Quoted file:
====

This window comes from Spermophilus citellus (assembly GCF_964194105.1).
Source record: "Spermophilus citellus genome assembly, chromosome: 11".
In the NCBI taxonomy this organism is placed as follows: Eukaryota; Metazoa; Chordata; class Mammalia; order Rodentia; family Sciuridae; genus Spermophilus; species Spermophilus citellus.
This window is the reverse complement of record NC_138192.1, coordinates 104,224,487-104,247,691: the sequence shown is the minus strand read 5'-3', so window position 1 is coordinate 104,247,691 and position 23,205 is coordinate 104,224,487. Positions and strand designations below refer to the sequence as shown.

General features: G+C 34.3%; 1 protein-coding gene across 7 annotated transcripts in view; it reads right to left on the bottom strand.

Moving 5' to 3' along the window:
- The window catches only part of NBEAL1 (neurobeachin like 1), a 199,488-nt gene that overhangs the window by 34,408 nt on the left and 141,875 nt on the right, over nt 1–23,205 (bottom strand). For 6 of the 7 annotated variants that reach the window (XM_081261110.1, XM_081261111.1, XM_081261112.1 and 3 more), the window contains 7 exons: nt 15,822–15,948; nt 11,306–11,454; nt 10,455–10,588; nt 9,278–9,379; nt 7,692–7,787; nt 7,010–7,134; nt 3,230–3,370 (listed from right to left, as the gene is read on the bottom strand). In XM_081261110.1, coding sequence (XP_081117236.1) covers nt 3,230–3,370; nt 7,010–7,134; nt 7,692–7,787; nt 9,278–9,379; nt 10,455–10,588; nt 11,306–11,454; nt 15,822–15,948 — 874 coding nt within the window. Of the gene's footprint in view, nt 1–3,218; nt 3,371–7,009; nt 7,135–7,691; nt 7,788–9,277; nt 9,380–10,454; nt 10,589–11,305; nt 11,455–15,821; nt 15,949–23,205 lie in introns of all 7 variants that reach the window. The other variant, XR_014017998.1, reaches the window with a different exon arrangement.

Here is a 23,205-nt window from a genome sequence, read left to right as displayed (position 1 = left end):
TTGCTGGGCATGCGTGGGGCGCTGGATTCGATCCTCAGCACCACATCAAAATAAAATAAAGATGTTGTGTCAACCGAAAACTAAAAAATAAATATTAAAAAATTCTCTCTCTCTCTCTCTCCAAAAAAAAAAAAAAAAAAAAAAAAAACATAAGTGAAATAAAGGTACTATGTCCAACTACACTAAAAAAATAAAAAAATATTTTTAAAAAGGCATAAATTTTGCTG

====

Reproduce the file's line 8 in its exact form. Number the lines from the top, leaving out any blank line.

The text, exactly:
Here is a 23,205-nt window from a genome sequence, read left to right as displayed (position 1 = left end):